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'No more mosques' says Synod member

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posted on Apr, 2 2008 @ 11:11 AM
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'No more mosques' says Synod member


www.timesonline.co.uk

A prominent evangelical member of the Church of England’s General Synod has called for a ban on the building of any more mosques in Britain.

Alison Ruoff also claimed that Sharia law is inevitable in this country if mosques continue to be built here.

Mrs Ruoff, a former magistrate, said in an interview with London’s Premier Christian Radio that no more mosques should be built in Britain until all persecution of Christians in Muslim nations had ceased.

She said: “No more mosques in the UK. We are constantly building new mosques, which are paid for by the money that comes from oil states.
(visit the link for the full news article)




posted on Apr, 2 2008 @ 11:11 AM
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Whatever your views, this is sure to raise hackles and cause tensions to ultimately boil over.

As long as the taxpayer is not paying for the mosques, what business is it of anyone else's?

I strongly disagree with her about this - the no-go area's are a result of "multi-culturalism" not a few extra places of worship.

This woman would do well to get her own house in order and look at real issues rather than trying to make a name for herself by emulating enoch powell.

www.timesonline.co.uk
(visit the link for the full news article)



posted on Apr, 2 2008 @ 11:13 AM
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...but I'm sure they're not happy about the restriction of CHRISTIAN religious freedom in many Muslim countries.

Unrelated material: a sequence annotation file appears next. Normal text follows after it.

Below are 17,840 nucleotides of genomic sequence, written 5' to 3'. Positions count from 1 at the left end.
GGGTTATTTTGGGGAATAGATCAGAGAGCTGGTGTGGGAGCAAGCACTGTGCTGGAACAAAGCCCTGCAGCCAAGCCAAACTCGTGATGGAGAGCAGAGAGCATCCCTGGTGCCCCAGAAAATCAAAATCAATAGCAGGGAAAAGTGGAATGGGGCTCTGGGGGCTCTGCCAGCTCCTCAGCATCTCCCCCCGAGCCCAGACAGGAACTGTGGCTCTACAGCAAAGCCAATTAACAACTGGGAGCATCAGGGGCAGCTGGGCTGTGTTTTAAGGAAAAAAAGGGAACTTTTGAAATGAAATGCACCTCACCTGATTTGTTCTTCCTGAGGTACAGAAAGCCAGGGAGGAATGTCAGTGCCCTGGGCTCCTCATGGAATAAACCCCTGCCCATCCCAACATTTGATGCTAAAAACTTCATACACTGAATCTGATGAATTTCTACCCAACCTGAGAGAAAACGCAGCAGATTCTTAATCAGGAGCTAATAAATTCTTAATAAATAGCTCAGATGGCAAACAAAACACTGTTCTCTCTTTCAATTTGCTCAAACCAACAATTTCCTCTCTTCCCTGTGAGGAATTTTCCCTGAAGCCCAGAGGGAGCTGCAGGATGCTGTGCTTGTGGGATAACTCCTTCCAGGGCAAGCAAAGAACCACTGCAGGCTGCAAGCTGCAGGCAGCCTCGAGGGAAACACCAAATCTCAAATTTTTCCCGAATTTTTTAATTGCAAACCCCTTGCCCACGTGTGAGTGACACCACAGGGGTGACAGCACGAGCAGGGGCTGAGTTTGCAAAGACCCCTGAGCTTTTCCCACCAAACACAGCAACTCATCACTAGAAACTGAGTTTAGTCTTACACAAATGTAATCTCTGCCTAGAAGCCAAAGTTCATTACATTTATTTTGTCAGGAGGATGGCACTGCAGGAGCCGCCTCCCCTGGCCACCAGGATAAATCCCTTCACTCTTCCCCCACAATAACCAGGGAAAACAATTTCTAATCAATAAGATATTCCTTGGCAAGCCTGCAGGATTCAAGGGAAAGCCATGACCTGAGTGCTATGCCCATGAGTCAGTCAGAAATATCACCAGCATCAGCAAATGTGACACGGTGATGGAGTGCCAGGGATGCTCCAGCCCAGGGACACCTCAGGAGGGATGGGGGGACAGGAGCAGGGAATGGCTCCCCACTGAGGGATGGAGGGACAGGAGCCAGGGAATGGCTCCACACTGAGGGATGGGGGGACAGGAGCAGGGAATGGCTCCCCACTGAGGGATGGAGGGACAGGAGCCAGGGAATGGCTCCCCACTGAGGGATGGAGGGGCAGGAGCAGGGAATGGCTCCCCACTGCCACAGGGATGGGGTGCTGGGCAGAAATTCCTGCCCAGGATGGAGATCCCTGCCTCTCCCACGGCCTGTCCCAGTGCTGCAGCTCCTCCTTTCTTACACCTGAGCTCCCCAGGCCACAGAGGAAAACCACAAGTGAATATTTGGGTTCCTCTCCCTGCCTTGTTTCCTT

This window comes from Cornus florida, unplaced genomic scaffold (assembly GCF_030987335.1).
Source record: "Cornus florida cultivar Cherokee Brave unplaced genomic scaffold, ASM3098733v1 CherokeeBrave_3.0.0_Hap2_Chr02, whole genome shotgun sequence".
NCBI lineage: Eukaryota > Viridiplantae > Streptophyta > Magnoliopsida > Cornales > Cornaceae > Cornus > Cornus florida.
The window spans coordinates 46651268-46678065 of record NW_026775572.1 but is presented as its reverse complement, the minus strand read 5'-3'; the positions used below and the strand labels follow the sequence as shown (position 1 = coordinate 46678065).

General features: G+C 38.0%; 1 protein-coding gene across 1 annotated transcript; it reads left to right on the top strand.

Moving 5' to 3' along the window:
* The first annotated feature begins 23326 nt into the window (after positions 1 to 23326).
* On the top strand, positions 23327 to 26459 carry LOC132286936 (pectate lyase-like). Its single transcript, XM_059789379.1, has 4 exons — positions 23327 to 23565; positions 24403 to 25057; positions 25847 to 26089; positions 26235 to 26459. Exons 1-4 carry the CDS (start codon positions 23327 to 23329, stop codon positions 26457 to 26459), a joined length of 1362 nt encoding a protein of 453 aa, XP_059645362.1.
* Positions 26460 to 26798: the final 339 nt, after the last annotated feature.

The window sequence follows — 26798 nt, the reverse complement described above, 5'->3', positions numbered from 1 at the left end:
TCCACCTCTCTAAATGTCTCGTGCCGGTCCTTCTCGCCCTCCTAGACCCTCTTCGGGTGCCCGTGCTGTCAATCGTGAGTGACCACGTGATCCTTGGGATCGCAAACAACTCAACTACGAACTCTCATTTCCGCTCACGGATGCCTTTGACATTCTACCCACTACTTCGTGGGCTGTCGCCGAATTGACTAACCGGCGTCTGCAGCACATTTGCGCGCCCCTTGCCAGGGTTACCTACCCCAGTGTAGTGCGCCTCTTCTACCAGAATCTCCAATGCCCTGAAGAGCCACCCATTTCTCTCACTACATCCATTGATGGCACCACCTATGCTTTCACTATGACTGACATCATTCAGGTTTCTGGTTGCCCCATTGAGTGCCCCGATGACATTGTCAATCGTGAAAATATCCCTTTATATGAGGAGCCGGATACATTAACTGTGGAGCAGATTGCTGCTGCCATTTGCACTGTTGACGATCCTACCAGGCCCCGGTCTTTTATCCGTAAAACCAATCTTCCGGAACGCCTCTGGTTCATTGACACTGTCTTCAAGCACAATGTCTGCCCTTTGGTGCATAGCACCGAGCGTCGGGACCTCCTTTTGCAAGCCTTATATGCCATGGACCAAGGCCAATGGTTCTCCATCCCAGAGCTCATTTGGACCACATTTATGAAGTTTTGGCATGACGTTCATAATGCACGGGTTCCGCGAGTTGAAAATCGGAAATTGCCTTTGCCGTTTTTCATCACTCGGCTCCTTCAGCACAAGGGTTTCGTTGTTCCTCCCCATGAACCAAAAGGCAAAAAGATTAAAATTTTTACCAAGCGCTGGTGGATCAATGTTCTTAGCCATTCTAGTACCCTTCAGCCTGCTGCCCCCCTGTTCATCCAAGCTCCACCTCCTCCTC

posted on Apr, 2 2008 @ 11:15 AM
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Cannot stand england, so i am hoping they build more mosques in england. England used to be such a secular country, i wonder what percentage change there has been since the muslim invasion.

[edit on 4/2/2008 by andy1033]



posted on Apr, 2 2008 @ 11:24 AM
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reply to post by andy1033
 


Why can't you stand Britain? Yes, that's right Britain, not England is what the articles about.
And where do you get the idea that britain used to be a secular country/society?
As for "muslim invasion" - the muslims constitute about 5% of the population and they have been coming to Britain since the fifties - so where is this invasion exactly?

I don't doubt that it has gone in that direction, but a few years ago, the churches were brimming every week - they didn't start to decline in a big way until the mid-late eighties.
Children in C of E and RC schools still attend church services during important religious holidays, so I'm curious as to the reasoning behind that statement.



[edit on 2/4/2008 by budski]



posted on Apr, 2 2008 @ 11:35 AM
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So if muslims only make up 5% of Brittain's population, why do they think they should have sharia law? That is rather absurd to think 95% of the population should follow your laws if thy don't follow your faith which the laws re based on.



posted on Apr, 2 2008 @ 11:37 AM
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That's why I find the article a little ridiculous - this woman is just out to cause a bit of a stir and get her name in the papers IMO.

The only time more mosques will be built is if they have enough people to fill them - and I don't think that'll ever happen. By this I mean the muslim population going above 10 - 15%



posted on Apr, 2 2008 @ 11:40 AM
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reply to post by Finn1916
 


No, you got it all wrong. Sharia law is supposed to be for the Muslims only, although I admit I myself find that a bit preposterous. A nation should have only one set of laws.



posted on Apr, 2 2008 @ 12:07 PM
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reply to post by thought
 


Ok, I had heard somewhere that the muslims of Brittain wanted to make sharia law for everyone, not just muslims, but I could very well be wrong.



posted on Apr, 2 2008 @ 12:11 PM
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There have been calls for that by some extremists, but this is not about that.

The person in the article is a member of the church of england syond "warning" of the dangers of allowing more mosques to be built.



posted on Apr, 2 2008 @ 12:11 PM
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reply to post by Finn1916
 


The more extreme ones, maybe, I doubt more than 1% of British Muslims honestly believe Sharia for all Britons is realistic.